The group’s first single, “Dark blue”, followed them through this transition. The simple circular guitar riff that runs throughout the track was first penned by Hughes and O’Malley in 2017 and has changed and evolved as the band have done the same in the years since. ‘upon its release in 2020. progression of the band – to have a really solid core that’s very simple and can be played almost endlessly, but with messier, more improvised elements on top of it,” O’Malley says, identifying a recipe that runs throughout the stunning, one-of-a-kind debut album, due out next month via Rough Trade.

On “Dark blue,” the opening riff is joined for nearly seven minutes by criss-crossing violins, slamming percussion, and Llewellyn’s unique vocals, who brilliantly bring her folk background to the fore, her vocals producing more of a dark mantra. -like singing than a traditional singing voice.

“I love ‘Dark Blue’ in tracks, but we’re different now,” O’Malley says of the band’s progression. Llewellyn adds: “We were in the guitar, bass and drums format, and trying to do something interesting in that ‘rock band’ format. We hadn’t thought of the potential for anything else until this happened.

“You feel safer being more free,” Wordsworth says of how Caroline makes music now. “You’re less afraid to do something a little different from what a ‘normal’ song sounds like. My musical background is completely different from others, and I had initially found it quite difficult, because we was about our music so much. It would all turn into this massive discussion before we even played a note, talking about those tiny details. But now it feels really helpful. (“That’s excruciating!” O’Malley adds since the background.)

Another track that has accompanied the band since its debut is “Good morning (red)”, which is unveiled today with a video by Jonas Pequeno, a month before the album’s release. A magnificent burst of sunshine after the dark “Dark blue”, the track explodes in a wave of optimism thanks to melodic violins and guitars. Written in 2017, the song’s lyrics revolve around the “political feverish period” of the 2017 UK general election, when Labor Party candidate Jeremy Corbyn offered the prospect of a truly socialist government in the country for the first time since decades. A number of Carolines were involved in campaigning and canvassing for the party at the time.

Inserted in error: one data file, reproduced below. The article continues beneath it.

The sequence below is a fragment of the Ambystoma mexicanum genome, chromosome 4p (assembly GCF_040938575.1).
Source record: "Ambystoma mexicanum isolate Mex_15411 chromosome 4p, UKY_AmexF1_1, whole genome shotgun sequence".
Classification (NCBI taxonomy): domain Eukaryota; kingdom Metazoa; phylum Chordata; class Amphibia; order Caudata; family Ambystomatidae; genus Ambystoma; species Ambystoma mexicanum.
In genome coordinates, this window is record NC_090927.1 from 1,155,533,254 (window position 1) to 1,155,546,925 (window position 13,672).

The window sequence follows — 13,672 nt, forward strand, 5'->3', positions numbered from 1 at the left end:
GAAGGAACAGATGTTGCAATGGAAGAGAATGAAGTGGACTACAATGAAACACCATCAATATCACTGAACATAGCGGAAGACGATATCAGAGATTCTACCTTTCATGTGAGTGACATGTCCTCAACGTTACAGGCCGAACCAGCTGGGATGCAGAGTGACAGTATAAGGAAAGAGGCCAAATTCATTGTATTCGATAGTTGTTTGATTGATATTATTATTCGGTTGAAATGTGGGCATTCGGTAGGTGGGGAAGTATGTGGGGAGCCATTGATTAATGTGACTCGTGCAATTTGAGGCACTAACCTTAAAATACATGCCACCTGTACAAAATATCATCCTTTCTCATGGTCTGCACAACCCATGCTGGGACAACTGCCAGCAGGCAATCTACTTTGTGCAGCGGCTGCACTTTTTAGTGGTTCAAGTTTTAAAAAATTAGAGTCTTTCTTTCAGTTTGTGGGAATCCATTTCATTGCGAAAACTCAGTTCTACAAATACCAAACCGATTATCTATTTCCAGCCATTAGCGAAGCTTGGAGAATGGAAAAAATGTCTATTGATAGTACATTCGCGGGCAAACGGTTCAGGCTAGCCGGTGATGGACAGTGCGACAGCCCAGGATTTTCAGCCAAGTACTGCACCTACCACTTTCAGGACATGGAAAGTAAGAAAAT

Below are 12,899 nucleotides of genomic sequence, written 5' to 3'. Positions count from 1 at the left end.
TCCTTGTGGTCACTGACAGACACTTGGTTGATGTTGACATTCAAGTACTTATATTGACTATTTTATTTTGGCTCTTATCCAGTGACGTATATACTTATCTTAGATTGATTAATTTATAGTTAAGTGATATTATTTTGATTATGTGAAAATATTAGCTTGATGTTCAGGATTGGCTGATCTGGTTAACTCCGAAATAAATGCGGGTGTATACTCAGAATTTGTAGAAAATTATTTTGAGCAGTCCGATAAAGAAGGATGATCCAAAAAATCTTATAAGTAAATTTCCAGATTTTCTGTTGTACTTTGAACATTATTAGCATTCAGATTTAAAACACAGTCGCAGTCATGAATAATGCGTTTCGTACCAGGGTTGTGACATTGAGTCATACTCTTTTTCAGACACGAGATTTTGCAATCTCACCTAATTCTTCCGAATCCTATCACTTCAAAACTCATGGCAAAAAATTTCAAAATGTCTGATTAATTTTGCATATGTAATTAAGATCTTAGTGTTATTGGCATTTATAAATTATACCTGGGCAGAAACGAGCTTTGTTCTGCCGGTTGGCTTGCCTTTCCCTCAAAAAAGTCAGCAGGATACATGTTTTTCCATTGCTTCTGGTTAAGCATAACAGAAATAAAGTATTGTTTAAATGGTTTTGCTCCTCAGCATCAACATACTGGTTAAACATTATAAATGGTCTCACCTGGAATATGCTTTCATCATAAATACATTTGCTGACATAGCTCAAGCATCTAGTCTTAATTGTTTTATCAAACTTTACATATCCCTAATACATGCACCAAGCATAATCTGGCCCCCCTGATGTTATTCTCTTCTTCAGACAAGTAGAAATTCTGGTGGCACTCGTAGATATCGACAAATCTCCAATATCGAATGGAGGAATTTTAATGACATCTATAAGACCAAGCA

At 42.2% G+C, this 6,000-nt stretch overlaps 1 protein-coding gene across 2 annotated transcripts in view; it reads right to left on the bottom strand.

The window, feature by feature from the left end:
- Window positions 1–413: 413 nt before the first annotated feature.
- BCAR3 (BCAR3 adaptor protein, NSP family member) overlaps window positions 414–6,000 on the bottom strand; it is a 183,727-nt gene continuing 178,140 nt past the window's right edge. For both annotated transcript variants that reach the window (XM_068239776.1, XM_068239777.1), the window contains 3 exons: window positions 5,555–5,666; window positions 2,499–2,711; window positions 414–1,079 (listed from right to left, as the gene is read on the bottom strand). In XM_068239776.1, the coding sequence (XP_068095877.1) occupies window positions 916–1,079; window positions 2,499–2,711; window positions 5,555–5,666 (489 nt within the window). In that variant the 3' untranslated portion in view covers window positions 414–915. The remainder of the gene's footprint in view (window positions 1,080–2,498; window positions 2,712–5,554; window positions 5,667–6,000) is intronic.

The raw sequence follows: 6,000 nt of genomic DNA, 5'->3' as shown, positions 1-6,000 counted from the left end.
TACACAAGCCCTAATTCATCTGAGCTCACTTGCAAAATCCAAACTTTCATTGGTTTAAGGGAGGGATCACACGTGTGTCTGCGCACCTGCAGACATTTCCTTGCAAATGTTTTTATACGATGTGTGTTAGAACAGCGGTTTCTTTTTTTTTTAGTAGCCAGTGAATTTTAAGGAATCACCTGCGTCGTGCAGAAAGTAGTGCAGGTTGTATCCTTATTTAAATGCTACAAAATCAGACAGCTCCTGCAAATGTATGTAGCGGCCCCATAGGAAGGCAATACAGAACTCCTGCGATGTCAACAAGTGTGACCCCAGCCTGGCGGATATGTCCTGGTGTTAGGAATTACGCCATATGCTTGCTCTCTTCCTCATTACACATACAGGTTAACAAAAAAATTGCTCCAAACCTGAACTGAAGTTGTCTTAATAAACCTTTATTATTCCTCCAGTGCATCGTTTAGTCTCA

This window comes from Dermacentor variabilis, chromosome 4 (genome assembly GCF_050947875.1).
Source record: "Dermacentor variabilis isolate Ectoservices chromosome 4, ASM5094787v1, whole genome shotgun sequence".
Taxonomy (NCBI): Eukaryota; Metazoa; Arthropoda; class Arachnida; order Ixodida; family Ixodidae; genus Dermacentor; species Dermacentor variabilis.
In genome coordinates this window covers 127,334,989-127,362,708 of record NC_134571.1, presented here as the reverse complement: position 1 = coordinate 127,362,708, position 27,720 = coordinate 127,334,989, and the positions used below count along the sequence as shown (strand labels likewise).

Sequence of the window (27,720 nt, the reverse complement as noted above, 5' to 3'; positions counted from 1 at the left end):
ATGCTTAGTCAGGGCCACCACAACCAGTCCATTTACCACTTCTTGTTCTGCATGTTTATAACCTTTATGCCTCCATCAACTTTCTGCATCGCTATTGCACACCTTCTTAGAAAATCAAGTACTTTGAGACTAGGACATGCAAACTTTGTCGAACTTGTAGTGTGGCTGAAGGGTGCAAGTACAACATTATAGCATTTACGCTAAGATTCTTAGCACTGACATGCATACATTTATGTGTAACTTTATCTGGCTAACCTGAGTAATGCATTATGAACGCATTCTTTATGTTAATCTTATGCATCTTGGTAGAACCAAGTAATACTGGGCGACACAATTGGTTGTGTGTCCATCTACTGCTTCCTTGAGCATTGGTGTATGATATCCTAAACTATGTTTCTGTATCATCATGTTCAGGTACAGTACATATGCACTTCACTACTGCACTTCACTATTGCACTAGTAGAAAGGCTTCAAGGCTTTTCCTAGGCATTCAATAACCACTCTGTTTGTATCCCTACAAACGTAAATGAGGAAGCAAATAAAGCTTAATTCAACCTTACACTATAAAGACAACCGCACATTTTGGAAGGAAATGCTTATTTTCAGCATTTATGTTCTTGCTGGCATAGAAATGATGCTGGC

“There was a sense of hope, and I was trying to do that with the lyrics of the song,” says Hughes, who shouts the lyrics “I need hope in this world!” in a wonderfully provocative explosion halfway through the track. “They sound more optimistic to me than I feel now,” he reflects, with UK politics on a continuing trend of conservatism since the 2017 election defeat. “When I shout it now, I shout it with a lot more venom than before. It used to have a bit of a beat, but now I’m totally screaming it. There’s a lot of anger and disappointment coming out of it. Later, during the show with the microphones , Hughes – as promised – delivers a chilling exorcism during the track, breaking the beautiful poise and poise of the band’s live show with a deeply impassioned scream.

In caroline’s live, as in their first album, patience is a virtue. On “Skydiving on the library roof”, the song by the ensemble Green Man which is based on two swollen, repeated notes, O’Malley leads the group through the seductive and prolonged repetition by rocking his body back and forth, before pointing his guitar skyward to start the rehearsal again. Hughes does the same with his head when they begin “IWR” with an extended and a cappella version of its opening lyrics, going from a squat to almost a leap to indicate that the repeated verse must start all over again. Over the long songs, these simple, repeated patterns become hypnotic and transcendent when played enough times. Although there are eight people in the group, Caroline still truly feels greater than the sum of their parts.

These methods and their subsequent rewards are felt alike on the debut album, which lifts off the “Dark blue” blueprint laid out half a decade ago and journeys to softer, more vocal places (the magnificent “IWR”). , through minimalist vocal and cello tracks (“Desperately”) and improvised soundscapes (“Engine (eavesdropping)”, which is both chaotic and quiet for its five minutes), before “Natural death” brings it all together in nine minutes of music that is simple yet witty, dark yet triumphant, messy yet perfectly logical. Trying to interrogate the inner workings of music like this takes away its magic; you just have to let it happen to you.